Building a Smarter In-plant
Using a print management system combined with Web-to-print software has streamlined and improved Michigan Farm Bureau's Printing Services operation, bringing critical information to the manager's fingertips.January 2013 By Chris Bauer
"Customers just enter the quantity they want, and it is all ready to go," she says.
Web-to-print Aids Insourcing
About 15 percent of the in-plant's work is currently insourced. The Web-to-print module originally was only open to internal customers; however, in the past six months, the shop has opened it up to external customers, as well.
This was a key to helping the in-plant to produce work such as posters, tickets and business cards for an event called Breakfast on the Farm. More than 10,000 people attended different events throughout the summer, bringing additional work into the in-plant.
"All of the counties were able to order print jobs for the event through the Web site," Meyers says. Previously, someone had to set up each job.
"So it saved a lot of time this year having online ordering," Meyers says, noting that the ease of online ordering has become a big selling point for the in-plant.
Meyers also finds the reporting module to be incredibly valuable because she is able to run reports and generate information for the company.
Avanti's reporting module offers more than 200 standard reports, providing insight into an in-plant's historical data, as well as information about jobs currently being worked on at the shop.
"So when I go to our upper management and they want information about the shop, we can easily generate a lot of information," Meyers says, adding that the Avanti system allows the in-plant to do accounting work and track inventory.
Press operators can do time and material entries, and Meyers says they have found it to be very user-friendly and easy to navigate.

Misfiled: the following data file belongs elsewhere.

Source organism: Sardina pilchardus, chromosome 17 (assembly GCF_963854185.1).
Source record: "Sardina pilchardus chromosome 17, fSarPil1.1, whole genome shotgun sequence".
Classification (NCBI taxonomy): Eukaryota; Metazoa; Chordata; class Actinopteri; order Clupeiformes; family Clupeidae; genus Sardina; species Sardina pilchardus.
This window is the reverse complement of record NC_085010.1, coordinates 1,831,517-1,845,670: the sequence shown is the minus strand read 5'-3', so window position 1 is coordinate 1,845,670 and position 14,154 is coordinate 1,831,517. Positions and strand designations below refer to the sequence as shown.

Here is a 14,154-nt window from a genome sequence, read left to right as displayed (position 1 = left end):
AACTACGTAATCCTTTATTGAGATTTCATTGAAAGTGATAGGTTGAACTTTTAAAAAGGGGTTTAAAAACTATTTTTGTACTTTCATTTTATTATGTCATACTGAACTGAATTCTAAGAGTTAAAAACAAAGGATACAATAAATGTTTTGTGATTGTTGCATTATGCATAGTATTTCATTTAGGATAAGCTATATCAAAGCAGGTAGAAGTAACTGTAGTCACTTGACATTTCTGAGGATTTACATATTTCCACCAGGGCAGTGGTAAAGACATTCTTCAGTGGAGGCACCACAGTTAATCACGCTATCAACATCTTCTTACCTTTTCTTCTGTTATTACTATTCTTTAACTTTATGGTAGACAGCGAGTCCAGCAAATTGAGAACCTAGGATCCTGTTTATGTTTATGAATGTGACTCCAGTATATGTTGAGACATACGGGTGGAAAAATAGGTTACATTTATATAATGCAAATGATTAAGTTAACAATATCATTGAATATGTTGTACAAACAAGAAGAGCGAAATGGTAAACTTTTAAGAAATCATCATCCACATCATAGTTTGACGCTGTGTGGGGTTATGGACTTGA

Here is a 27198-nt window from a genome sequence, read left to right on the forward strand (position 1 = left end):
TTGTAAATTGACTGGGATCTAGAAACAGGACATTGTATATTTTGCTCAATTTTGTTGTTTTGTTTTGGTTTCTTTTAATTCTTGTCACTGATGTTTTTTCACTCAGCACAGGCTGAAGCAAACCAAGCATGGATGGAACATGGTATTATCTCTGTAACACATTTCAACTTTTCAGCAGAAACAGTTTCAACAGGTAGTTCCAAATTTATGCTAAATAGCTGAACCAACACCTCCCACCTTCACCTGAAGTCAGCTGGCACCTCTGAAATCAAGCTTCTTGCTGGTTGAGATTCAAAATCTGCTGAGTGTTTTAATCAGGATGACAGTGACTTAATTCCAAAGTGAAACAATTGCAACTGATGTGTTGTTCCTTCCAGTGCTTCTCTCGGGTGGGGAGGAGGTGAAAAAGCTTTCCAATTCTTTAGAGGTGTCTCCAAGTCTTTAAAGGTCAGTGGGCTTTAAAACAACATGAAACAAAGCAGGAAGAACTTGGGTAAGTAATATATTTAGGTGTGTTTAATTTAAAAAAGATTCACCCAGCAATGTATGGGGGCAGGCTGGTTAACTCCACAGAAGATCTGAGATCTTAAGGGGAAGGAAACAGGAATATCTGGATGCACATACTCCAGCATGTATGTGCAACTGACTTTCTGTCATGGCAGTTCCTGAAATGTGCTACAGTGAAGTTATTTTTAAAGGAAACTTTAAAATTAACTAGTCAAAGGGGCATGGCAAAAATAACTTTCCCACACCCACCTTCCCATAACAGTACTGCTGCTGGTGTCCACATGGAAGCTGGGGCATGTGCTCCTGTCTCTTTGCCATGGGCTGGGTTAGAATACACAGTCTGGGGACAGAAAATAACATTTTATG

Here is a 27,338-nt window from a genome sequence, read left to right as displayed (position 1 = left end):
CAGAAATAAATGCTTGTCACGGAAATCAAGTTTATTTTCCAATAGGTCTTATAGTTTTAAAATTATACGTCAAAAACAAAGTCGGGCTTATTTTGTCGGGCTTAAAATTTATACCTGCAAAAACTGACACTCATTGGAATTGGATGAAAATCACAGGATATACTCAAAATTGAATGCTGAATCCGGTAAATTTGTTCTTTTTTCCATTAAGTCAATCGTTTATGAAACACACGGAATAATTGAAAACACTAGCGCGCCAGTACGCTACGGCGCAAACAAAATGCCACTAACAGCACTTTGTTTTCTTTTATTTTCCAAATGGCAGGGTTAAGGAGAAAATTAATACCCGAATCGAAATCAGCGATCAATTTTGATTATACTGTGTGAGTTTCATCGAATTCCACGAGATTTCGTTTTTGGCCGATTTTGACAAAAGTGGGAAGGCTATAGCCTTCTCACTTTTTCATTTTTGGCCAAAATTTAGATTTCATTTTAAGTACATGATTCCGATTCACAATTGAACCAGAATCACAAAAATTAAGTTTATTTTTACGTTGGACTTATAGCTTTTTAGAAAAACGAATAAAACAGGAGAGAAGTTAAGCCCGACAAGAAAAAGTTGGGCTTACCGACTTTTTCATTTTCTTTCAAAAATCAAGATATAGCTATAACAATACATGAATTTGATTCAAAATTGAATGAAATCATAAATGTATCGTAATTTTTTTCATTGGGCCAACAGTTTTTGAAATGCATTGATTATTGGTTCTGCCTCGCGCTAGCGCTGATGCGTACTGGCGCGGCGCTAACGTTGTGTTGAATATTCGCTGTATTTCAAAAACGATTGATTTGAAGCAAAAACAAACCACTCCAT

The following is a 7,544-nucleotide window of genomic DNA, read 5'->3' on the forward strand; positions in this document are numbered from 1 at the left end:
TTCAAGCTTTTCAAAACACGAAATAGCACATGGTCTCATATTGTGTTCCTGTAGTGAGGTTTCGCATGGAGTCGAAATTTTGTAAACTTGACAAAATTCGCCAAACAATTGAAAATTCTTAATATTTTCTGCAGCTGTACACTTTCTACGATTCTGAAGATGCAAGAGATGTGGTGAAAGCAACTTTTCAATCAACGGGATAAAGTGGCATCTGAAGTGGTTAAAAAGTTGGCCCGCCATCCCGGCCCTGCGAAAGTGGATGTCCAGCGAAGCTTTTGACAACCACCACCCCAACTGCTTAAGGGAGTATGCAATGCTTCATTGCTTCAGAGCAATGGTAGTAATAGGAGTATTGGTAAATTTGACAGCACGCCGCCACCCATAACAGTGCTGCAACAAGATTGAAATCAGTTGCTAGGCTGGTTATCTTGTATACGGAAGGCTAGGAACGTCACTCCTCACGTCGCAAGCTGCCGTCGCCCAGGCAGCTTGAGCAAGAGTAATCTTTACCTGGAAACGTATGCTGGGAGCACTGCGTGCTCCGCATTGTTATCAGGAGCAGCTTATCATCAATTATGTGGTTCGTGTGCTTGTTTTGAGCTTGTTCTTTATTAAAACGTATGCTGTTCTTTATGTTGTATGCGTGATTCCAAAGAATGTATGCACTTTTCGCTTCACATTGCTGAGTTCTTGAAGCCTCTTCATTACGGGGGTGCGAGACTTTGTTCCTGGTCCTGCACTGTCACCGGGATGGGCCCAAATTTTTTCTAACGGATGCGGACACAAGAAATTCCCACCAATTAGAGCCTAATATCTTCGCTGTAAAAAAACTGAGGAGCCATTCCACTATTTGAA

"That is key as well, so you know what you have and to make sure you are charging out the right amount," Meyers contends. "Even if you are just doing cost recovery, it is obviously important to know that you are covering your costs."
A Productive In-plant
Michigan Farm Bureau's eight-person in-plant produces work using a Kodak NexPress 2500 SE and a Kodak DigiMaster EX150, plus ABDick 9970, 9860 and 350 offset presses. The NexPress 2500 is used to produce postcards, fliers, brochures, manuals, and a variety of other materials. The machine also outputs a lot of greeting cards, Christmas cards and wedding invitations. Templates are loaded to the shop's Web site. All postcards have raised information with the organization's branding.
The shop's bindery boasts a Baum folder, GBC coil binder, and a new Challenge 305XT cutter, which replaced a 30-year-old Challenge cutter. A 54˝ Xerox 8254E wide-format printer handles large-scale projects like banners and posters.
Meyers feels that the company sees the value of having all of these printing and finishing capabilities in-house.
"Events come up pretty quick for the company, and the in-plant is able to turn around jobs quickly," she says. One such event is the Michigan Farm Bureau's large annual meeting, Meyers points out.
"For that event alone, I don't know how they would handle it without having an in-plant," she confides. "There is no way an outside printer would be able to meet the deadlines and get everything done."
Even though it is an annual event, it often comes down to the wire getting jobs submitted from various customers, she notes.
The in-plant is very cost competitive and is able to save the company money, Meyers boasts. Although there are times that it makes more sense to send work out.
Meyers often will go into the Avanti system and estimate costs between doing a job in-house as opposed to sending it out.
"Then it makes the decision easy," she notes.
Avanti's estimating module allows users to customize cost and pricing formulas to accommodate any type of production machine. It can create a single, combined estimate for both offset and digital output.
Meyers belongs to the Avanti users group and attends the annual conference. She also sees value in participating in the group's Web site to ask questions and get feedback from other users.
"That way, you know you are not alone in the world," she says, with a laugh.
Meyers has high hopes for the future of her in-plant, even when facing changes in the printing industry and other challenges in the marketplace.
"I see us continuing to grow," she proudly states. "Obviously, print has changed and there are some definite challenges, but we are well positioned to grow. I do think adding value-added services is key. So we are looking at what ancillary services we may need to add to stay competitive and to offer our clients what they need."